Probably the most photographed inhabitants of Key West are the multicolored, strutting, crowing roosters seen all over town. Most of the roosters, hens and their offspring are wild but are a routine sight and sound on the streets and backyards of the island.

If you have a prized garden covered with mulch, pea rock or exposed dirt, you have probably had a close encounter with our feathered friends. Chickens are powerful diggers and will uproot almost anything on the surface of the ground scavenging tasty bugs.

A rooster, also known as a cockerel, or cock, is a male chicken. The term “rooster” originated in the United States while “cock” is derived from Old English. Most chickens “roost” in trees to sleep at night.

Roosters are territorial and will defend their hens and territory against intruders. Their disposition is easy to understand if you take into account their roots.

Key West roosters are the descendants of roosters that were bred in Cuba and the Keys for fighting. For centuries, a winning cockfight rooster was as a valuable source of income and bragging rights. Cockfights are no longer legal in the United States.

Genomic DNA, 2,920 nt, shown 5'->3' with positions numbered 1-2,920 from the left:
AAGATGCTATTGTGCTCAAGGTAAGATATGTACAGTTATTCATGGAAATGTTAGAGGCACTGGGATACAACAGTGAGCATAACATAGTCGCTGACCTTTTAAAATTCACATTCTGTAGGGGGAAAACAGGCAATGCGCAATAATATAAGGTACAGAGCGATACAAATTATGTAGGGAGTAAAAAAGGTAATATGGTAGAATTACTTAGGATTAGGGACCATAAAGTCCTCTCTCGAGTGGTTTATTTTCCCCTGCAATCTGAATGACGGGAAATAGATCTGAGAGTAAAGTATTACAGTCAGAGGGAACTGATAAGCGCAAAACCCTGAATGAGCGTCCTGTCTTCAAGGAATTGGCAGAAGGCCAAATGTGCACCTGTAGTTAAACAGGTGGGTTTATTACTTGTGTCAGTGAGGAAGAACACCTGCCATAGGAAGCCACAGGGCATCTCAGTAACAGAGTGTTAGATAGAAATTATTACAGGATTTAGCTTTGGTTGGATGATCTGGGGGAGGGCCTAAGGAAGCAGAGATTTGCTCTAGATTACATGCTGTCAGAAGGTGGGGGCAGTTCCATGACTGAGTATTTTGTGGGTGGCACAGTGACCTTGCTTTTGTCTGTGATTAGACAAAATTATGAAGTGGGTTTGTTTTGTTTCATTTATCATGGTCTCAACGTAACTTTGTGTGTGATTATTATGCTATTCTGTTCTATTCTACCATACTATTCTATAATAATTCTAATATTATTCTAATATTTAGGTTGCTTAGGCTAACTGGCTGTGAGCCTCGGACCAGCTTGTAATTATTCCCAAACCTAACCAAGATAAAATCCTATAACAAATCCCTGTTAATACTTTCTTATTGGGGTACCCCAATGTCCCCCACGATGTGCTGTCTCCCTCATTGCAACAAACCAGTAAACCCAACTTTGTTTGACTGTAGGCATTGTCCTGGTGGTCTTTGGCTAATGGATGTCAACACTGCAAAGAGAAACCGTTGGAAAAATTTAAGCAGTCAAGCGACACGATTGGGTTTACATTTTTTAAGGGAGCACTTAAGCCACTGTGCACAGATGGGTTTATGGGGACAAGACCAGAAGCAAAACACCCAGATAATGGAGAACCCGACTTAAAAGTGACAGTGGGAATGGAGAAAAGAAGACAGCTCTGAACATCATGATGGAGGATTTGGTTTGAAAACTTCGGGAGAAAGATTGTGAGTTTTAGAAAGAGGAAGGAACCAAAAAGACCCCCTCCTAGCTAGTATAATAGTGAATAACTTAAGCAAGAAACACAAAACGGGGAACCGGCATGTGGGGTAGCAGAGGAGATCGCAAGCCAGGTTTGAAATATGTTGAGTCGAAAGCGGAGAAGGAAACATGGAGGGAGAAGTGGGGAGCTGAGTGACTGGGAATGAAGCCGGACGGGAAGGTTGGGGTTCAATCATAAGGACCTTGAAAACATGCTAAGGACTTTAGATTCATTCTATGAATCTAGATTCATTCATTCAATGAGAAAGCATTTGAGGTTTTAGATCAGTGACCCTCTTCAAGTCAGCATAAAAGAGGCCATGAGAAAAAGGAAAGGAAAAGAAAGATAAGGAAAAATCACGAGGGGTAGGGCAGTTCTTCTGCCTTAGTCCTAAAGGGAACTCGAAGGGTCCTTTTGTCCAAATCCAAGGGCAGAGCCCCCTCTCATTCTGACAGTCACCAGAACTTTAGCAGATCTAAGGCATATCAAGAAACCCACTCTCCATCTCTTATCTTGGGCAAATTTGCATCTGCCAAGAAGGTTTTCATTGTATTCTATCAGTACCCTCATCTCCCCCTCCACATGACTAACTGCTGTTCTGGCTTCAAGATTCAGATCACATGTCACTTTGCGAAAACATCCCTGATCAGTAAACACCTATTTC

While today’s roosters are prized for their spectacularly colored plumage, they still possess the fighting spirit of their ancestors. They are known to be fiercely protective of their hens and offspring. It is in their genes to guard against threats from the air, such as hawk attacks, along with snake, rodent, cat, dog and other rooster threats. Their bravado is a tribute to the success of their hens and the life expectancy of her brood.

Their tenacity has earned them the respect of chicken farmers from all over the country. There is a long waiting list from chicken farms to adopt roosters from the Wildlife Rescue Center in Key West.  

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